An Experiment in Ecotourism Thrives on St. John

An Experiment in Ecotourism Thrives on St. John

Wake up in a solar-powered tent and snorkel in an aquamarine underworld while helping preserve St. John's natural appeal. The Maho Bay resort has proven that there can be responsible, and sustainable, alternatives to your typical beach resort.

By Jane Braxton Little/Photography by Francesco Lagnese
Published: November-December 2007

Tourism's footprints are least obvious on the island's remote southeast side, where I stay for the next two nights in one of Selengut's Concordia eco-tents. Open hillsides are covered with the crimson crowns of turk's head cacti. From my porch I watch waves pound Drunk Bay Beach--wild, rugged, and empty. That night I am awakened by rain drumming down in gusts blown in on the trade winds. I lie listening until the spray on my face nudges me to the window above the bed. Just before zipping shut the fabric cover, I glimpse a cruise ship hovering on the horizon in moonlit mist. Back between the sheets, I begin calculating how much freshwater has collected from the roof and porch gutters into the cistern-- enough, surely, to offset what I am using during my week on St. John. I drift back to sleep on a wave of optimism.

In the morning the mother-of-pearl gray of first light turns pink over waters that stretch east to Africa, unbroken by any landmass. A red-billed tropicbird soars past streaming long white tail feathers. To the west, Salt Pond Bay glitters in the sun. Its reputation for fine snorkeling lures me from the comfort of my eco-tent and around a rise to the trailhead. The path winds through a thorny scrub of oval-leafed pain-killer plants, prickly pear, and spiny-stemmed pipe organ cacti. White-as-a-sheet ghost crabs scuttle along the ground while smooth-billed anis glide across the forest openings. Snorkeling out over sea rods and finger-sized branches of staghorn coral, I watch a school of blue tangs turning in unison in a ribbon of sapphire. Over a bed of seagrass, yellow goatfish glide translucent gray beneath me.

And then I spot what I have most hoped to see--an endan-gered green turtle, a species with fewer than 90,000 nesting females remaining worldwide. This one is a juvenile of per-haps 100 pounds. A looming, immobile presence, its mottled gray-green back blends into the bay floor dappled with fil-tered sunlight. The turtle begins to move, one dark limb at a time. Pushing gently against a rock, it turns, pauses, then turns again--slowly, gracefully, like a dancer just waking up from a nap. It starts upward, swimming more quickly until it is almost vertical. Surfacing five yards away from me, it pokes its nose out of the water. I push off my mask and take a breath, too. And then it is gone.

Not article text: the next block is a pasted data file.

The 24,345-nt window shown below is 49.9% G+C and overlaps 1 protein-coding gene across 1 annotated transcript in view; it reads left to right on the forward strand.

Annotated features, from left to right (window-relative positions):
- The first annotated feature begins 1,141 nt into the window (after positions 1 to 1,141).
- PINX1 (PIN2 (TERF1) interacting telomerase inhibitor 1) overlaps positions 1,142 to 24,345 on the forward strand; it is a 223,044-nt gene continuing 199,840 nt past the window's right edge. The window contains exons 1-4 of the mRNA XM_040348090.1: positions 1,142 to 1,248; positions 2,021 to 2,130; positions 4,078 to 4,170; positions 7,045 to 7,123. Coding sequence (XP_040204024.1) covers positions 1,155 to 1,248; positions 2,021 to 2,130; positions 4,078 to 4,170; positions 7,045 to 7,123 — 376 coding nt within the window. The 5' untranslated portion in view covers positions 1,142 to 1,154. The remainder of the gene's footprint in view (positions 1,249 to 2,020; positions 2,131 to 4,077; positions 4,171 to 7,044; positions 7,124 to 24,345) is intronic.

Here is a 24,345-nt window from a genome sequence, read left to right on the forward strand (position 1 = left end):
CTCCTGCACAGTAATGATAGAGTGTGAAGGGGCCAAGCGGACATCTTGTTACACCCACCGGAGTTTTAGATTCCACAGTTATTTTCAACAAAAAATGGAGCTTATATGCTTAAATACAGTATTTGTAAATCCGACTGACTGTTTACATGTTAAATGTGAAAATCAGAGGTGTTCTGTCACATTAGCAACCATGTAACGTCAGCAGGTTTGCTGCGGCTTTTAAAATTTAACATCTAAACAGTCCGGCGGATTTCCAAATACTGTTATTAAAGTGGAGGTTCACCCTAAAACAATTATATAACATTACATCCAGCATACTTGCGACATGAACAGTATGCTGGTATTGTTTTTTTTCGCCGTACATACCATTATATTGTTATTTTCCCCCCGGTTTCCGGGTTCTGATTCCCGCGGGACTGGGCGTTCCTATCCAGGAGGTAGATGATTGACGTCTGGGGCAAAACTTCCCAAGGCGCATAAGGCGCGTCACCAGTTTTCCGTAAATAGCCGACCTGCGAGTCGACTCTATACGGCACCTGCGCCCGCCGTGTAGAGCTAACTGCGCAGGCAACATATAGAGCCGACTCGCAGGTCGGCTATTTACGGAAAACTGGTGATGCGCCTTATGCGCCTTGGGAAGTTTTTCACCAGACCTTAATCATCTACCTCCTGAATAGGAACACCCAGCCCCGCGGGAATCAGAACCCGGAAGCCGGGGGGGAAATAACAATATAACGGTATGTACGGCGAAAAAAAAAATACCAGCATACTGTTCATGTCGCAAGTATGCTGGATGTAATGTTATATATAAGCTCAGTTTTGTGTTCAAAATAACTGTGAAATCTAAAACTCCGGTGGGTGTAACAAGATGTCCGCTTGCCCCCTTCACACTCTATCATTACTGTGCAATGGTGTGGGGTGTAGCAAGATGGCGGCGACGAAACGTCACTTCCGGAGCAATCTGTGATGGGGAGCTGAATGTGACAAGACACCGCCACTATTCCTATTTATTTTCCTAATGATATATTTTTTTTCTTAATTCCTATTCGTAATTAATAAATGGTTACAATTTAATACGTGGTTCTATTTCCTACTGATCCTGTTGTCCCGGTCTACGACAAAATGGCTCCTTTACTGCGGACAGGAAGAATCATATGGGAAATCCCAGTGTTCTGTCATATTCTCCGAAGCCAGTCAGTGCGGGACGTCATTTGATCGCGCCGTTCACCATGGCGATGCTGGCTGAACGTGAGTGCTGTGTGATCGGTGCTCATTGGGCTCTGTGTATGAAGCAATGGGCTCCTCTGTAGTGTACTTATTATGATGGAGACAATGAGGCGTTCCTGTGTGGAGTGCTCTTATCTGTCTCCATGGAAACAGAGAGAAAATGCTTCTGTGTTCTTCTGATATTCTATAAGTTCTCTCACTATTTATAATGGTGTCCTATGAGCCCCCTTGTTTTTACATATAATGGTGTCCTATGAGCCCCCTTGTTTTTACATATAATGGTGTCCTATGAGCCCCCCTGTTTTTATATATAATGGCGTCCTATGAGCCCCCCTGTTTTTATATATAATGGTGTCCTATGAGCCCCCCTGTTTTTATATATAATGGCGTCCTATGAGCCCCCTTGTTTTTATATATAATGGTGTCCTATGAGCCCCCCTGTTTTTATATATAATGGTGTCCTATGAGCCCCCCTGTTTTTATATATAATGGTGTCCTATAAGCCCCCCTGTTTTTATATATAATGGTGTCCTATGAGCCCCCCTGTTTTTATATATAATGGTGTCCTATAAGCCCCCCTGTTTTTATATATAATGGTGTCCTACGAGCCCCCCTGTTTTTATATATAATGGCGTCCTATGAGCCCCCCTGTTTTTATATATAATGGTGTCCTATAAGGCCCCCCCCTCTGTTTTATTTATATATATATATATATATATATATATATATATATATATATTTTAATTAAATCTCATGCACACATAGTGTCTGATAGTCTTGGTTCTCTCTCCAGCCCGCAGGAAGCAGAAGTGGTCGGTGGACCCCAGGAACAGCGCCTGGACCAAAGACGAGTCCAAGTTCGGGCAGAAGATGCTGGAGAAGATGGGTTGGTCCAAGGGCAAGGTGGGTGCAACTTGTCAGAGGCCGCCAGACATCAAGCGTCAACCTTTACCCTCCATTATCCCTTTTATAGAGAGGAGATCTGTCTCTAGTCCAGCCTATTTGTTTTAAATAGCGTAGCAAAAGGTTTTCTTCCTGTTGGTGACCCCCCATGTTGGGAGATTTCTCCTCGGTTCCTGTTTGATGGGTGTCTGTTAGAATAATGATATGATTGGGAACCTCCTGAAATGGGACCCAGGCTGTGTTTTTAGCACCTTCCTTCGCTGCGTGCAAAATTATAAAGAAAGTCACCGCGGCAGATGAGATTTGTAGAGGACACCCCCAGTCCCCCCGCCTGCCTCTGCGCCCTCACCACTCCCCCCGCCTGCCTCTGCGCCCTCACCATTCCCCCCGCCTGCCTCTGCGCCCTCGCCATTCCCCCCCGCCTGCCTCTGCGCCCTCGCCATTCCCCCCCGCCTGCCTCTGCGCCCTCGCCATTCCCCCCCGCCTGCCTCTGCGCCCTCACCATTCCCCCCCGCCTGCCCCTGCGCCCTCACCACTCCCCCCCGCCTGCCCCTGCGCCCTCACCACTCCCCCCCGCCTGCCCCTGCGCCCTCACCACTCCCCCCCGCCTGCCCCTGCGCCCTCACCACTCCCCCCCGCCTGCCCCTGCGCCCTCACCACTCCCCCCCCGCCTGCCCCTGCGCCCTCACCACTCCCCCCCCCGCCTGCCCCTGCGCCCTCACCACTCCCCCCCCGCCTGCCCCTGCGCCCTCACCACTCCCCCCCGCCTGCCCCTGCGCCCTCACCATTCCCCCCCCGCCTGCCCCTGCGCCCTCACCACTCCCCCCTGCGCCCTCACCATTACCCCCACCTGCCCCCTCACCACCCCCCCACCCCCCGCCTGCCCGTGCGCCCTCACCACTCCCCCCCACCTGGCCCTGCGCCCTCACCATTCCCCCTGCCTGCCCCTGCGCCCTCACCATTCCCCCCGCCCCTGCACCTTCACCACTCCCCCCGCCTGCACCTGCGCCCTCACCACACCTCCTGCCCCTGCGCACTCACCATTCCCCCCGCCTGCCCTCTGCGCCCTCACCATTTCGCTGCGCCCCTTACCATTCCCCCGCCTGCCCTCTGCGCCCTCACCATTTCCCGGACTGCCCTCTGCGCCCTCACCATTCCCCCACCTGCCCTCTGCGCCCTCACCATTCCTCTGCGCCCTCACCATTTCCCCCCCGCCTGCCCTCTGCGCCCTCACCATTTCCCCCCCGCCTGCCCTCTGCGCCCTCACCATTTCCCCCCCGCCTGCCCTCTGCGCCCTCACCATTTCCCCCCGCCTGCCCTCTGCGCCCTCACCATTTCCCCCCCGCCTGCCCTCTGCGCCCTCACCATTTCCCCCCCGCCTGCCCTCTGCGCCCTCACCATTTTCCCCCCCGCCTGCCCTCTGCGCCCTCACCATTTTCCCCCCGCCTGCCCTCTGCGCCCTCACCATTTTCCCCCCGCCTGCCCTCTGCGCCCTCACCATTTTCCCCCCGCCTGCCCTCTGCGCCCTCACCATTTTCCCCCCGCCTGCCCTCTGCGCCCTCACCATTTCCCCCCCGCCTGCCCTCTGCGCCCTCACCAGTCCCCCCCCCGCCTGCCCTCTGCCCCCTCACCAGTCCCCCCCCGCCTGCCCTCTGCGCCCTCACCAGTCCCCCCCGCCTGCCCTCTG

Now every jade shadow below me holds the promise of another living creature flourishing in this secret underworld. I swim slowly back to shore, buoyed by the hope that other tourists can visit these bays, beaches, and forests without disturbing the wonders they harbor. As if in confirmation, a magnificent frigate bird soars overhead on motionless arched wings.

"Camp Caribbean" was the title of this story in Audubon's November-December 2007 issue.

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Jane Braxton Little

Jane Braxton Little is a contributing editor for Audubon.

Type: Author | From: Audubon Magazine


I wanted to thank you for

I wanted to thank you for this great read!! I definitely enjoyed every little bit of it.

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